Edge actually agrees with the PSX review about the game’s technology being amazing, with intelligent A.I. and fun multiplayer. The difference is that Edge says the story is completely derivative and too safe to the point of being boring.  Ben Dutka never once tries to defend this, he needs everyone to know that Killzone 2 is the greatest thing you can spend your money on, seriously.  The focus is entirely on the score here, because a 7 means that it is more good, having more better game than a 6 or less, but should immediately be passed on for an 8 or higher. Edge actually uses this to manipulate it’s loyal readers (which are responsible for their paychecks) by giving a stupid game for the Wii a point higher, so when Joe Whateverthefuck buys Let’s Tap instead, Edge will collectively laugh at how stupid he is. Oh the fun.

The bigger issue is that the Internet has taught us that information can be achieved instantly, and once we have this review in front of us, we need to instantly read how good it is instead of reading all those words, so we look at the number. The number is a grade, which we have been exposed to for years in school. In there, a B in gym and a B in physics are weighed the same, not only with GPA but in our minds, parents demanded a B or C average, regardless of the individual difficulties.  There have been times when i got a C in a class and was thrilled, because that C took 20 hours a week of homework and studying, and i learned a lot, and classes I’ve gotten an A in only taught me how to fake the teacher into thinking i actually cared about Asian philosophy.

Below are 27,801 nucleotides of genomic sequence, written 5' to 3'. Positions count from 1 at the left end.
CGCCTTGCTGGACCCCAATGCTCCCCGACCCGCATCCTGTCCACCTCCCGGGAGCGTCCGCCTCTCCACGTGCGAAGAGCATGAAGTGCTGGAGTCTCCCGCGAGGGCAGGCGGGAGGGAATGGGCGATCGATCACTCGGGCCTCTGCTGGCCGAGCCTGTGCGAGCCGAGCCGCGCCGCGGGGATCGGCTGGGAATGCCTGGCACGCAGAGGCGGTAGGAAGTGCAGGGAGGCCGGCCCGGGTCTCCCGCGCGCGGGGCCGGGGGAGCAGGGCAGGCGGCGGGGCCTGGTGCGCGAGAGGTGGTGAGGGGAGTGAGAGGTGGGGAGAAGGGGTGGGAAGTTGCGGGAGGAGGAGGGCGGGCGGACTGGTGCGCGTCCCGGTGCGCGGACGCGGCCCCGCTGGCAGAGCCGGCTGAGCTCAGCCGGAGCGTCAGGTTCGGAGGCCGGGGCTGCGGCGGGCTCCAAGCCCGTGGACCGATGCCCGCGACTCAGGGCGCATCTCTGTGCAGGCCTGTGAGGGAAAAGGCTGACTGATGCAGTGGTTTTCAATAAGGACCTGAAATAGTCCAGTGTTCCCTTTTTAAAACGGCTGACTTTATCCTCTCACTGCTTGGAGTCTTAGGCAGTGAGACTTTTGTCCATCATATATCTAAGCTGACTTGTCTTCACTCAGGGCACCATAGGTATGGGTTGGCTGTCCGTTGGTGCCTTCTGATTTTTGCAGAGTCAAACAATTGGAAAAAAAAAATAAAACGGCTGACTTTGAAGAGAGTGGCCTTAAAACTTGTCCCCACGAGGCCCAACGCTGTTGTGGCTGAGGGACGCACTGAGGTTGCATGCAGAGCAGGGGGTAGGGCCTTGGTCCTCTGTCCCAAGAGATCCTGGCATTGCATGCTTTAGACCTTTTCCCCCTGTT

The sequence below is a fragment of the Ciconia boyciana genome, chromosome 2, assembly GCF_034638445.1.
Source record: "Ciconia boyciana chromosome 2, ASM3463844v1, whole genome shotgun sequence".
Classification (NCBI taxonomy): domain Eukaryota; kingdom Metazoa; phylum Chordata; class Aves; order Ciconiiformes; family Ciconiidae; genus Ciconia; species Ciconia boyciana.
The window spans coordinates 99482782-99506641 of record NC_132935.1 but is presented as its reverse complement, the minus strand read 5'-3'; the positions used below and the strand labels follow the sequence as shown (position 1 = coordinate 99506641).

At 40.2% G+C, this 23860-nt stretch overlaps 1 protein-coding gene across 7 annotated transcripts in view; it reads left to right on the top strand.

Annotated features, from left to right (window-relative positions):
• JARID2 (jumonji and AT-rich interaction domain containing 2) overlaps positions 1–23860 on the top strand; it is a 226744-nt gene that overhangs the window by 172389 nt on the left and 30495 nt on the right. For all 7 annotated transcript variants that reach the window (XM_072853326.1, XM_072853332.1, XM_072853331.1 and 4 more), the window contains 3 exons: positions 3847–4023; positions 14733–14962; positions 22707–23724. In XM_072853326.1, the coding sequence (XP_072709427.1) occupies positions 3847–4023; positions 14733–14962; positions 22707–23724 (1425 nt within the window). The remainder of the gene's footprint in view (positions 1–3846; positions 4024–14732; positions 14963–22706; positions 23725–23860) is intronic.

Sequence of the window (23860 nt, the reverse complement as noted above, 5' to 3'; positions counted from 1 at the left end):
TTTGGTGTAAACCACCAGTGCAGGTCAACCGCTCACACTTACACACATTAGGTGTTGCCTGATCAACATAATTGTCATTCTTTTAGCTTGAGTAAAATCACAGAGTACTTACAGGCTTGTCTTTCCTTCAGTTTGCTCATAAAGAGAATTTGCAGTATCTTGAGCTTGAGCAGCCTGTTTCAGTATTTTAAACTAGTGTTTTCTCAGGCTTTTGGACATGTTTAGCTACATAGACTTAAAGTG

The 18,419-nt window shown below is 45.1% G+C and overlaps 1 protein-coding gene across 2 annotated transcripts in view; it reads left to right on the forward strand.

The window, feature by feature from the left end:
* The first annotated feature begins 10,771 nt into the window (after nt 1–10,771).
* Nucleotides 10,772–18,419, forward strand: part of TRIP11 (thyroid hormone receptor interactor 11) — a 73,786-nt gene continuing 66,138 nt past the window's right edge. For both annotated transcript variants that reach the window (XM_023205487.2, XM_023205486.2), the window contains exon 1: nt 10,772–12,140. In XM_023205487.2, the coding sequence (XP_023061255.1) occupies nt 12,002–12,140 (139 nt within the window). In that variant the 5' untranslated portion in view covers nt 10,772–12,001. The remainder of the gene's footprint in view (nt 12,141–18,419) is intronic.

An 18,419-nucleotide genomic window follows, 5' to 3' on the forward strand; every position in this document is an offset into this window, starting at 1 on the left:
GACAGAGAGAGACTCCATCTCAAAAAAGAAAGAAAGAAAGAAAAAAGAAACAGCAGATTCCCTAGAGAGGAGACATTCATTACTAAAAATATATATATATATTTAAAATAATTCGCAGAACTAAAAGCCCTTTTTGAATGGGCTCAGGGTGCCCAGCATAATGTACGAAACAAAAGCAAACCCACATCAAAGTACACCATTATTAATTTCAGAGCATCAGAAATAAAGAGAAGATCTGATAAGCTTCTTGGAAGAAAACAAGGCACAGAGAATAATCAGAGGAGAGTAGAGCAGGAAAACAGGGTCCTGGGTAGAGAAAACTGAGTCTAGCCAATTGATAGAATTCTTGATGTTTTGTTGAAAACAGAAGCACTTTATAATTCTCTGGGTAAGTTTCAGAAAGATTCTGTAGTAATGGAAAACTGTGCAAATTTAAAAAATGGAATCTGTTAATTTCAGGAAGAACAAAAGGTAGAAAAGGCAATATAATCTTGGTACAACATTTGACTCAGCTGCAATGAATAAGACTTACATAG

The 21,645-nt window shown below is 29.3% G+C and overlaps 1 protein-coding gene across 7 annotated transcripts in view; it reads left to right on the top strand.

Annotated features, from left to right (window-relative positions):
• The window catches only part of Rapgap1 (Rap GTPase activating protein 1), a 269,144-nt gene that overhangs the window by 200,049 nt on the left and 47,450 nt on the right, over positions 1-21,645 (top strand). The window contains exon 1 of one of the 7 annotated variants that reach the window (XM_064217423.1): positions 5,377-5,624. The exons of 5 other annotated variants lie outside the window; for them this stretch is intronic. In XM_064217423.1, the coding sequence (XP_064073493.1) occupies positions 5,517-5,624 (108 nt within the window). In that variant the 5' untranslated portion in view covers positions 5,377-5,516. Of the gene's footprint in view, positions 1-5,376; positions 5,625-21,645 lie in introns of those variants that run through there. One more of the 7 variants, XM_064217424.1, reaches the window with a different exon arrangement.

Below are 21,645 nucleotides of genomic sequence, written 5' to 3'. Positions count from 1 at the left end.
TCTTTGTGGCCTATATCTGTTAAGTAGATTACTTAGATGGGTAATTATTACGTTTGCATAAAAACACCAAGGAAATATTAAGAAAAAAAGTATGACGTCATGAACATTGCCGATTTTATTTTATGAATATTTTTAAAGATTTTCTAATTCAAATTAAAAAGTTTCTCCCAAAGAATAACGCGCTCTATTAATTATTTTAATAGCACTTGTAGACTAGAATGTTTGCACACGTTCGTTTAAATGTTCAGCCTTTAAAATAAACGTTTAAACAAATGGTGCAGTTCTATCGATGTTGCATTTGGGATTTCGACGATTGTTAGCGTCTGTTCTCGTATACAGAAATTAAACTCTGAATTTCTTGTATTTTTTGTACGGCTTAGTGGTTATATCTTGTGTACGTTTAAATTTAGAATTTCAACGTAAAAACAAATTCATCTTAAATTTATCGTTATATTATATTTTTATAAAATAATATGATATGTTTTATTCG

Similarly, I spent a good two weeks of my life STRAIGHT playing Spider-Man 2 (the movie tie-in) for the PS2, even though it was a C game, at best. Most of that time was spent with my brother, taking turns with the controller, watching the TV trying to make a particularly cool line between some buildings, or get the best free fall length off the empire state building, or even just hitting all the buoys around Manhattan. The game was the definition of repetitive, with bad random elements and a lame story, but that doesn’t mean it wasn’t fun.

Bad movies can be a lot of fun too, my fiancee and I watched Freddy vs Jason more times than i care to mention because it’s so cheesy and horrible that it never stops being funny. Is it a good movie because of this? Not by any traditional measure, but what does “good” mean then? Should I not have had fun with the movie? Should I have perpetually scoffed at it? Is a movie’s worth a combination of story and execution, or is it a measure of how much enjoyment you got out of the experience? All entertainment has the same arguments, and ultimately, there is no “right” way to declare goodness of an item. This is a stark contrast to grades in math class, where an equation has one answer and if you fail to find the answer, you get the problem wrong.  One student’s grade of 87% means he did better than the 74% student, but not as good as the 95% student. Entertainment cannot be looked at this way, is Killzone 2 better than Let’s Tap? Our life experiences have taught us that, if one is assigned a higher number, then it should be better.  Does this mean that all game-buying habits should start with 10-games, then 9, then 8, forcing us to by Killzone 2 after Let’s Tap, which is after Gears of War, which is after Grand Theft Auto 4?

It’s always been ridiculous to me that games were rated on absolute scales, every game I have ever bought has been because of the content of that particular recommendation, whether it’s magazines or a friend. It’s naive to think people are spending $60 on a game based only on a number on some site. Reviewers are not a shining beacon of trust telling us how to spend our money, they merely tell us their experiences about the game, and we decide if we want to spend our money to experience the same thing. They are not telling us how to spend our money, that is for us to decide.